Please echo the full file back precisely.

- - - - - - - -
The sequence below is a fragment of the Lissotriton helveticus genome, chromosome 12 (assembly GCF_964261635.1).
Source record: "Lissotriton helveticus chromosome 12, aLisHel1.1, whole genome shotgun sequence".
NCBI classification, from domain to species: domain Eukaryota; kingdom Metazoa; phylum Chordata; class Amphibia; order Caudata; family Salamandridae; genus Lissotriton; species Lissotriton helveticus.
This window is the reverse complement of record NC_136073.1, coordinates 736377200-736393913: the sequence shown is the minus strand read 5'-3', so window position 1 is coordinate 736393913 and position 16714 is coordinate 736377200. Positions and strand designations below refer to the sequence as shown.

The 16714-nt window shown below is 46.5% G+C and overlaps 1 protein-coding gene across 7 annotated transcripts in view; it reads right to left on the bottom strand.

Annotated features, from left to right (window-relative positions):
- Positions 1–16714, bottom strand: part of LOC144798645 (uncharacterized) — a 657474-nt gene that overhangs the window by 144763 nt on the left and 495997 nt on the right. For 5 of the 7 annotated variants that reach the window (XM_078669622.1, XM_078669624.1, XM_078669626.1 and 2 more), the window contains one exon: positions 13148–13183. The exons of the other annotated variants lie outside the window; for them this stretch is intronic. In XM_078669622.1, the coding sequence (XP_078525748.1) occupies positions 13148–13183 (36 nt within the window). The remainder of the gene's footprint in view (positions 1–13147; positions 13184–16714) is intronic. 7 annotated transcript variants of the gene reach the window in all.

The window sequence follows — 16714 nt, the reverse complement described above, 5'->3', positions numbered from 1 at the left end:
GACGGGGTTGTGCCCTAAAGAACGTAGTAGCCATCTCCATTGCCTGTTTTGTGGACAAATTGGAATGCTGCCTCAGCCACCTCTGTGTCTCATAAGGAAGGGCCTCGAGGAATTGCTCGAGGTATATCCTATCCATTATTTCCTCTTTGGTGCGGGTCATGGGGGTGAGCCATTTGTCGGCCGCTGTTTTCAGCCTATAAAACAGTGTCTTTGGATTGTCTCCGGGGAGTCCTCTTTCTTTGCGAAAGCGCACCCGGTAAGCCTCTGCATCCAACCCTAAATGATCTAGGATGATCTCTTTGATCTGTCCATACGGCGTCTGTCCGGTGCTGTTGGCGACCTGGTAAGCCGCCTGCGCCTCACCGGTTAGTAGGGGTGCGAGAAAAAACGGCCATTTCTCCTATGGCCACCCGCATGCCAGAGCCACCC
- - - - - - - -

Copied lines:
The sequence below is a fragment of the Lissotriton helveticus genome, chromosome 12 (assembly GCF_964261635.1).
Source record: "Lissotriton helveticus chromosome 12, aLisHel1.1, whole genome shotgun sequence".
NCBI classification, from domain to species: domain Eukaryota; kingdom Metazoa; phylum Chordata; class Amphibia; order Caudata; family Salamandridae; genus Lissotriton; species Lissotriton helveticus.
This window is the reverse complement of record NC_136073.1, coordinates 736377200-736393913: the sequence shown is the minus strand read 5'-3', so window position 1 is coordinate 736393913 and position 16714 is coordinate 736377200. Positions and strand designations below refer to the sequence as shown.

The 16714-nt window shown below is 46.5% G+C and overlaps 1 protein-coding gene across 7 annotated transcripts in view; it reads right to left on the bottom strand.

Annotated features, from left to right (window-relative positions):
- Positions 1–16714, bottom strand: part of LOC144798645 (uncharacterized) — a 657474-nt gene that overhangs the window by 144763 nt on the left and 495997 nt on the right. For 5 of the 7 annotated variants that reach the window (XM_078669622.1, XM_078669624.1, XM_078669626.1 and 2 more), the window contains one exon: positions 13148–13183. The exons of the other annotated variants lie outside the window; for them this stretch is intronic. In XM_078669622.1, the coding sequence (XP_078525748.1) occupies positions 13148–13183 (36 nt within the window). The remainder of the gene's footprint in view (positions 1–13147; positions 13184–16714) is intronic. 7 annotated transcript variants of the gene reach the window in all.

The window sequence follows — 16714 nt, the reverse complement described above, 5'->3', positions numbered from 1 at the left end:
GACGGGGTTGTGCCCTAAAGAACGTAGTAGCCATCTCCATTGCCTGTTTTGTGGACAAATTGGAATGCTGCCTCAGCCACCTCTGTGTCTCATAAGGAAGGGCCTCGAGGAATTGCTCGAGGTATATCCTATCCATTATTTCCTCTTTGGTGCGGGTCATGGGGGTGAGCCATTTGTCGGCCGCTGTTTTCAGCCTATAAAACAGTGTCTTTGGATTGTCTCCGGGGAGTCCTCTTTCTTTGCGAAAGCGCACCCGGTAAGCCTCTGCATCCAACCCTAAATGATCTAGGATGATCTCTTTGATCTGTCCATACGGCGTCTGTCCGGTGCTGTTGGCGACCTGGTAAGCCGCCTGCGCCTCACCGGTTAGTAGGGGTGCGAGAAAAAACGGCCATTTCTCCTATGGCCACCCGCATGCCAGAGCCACCC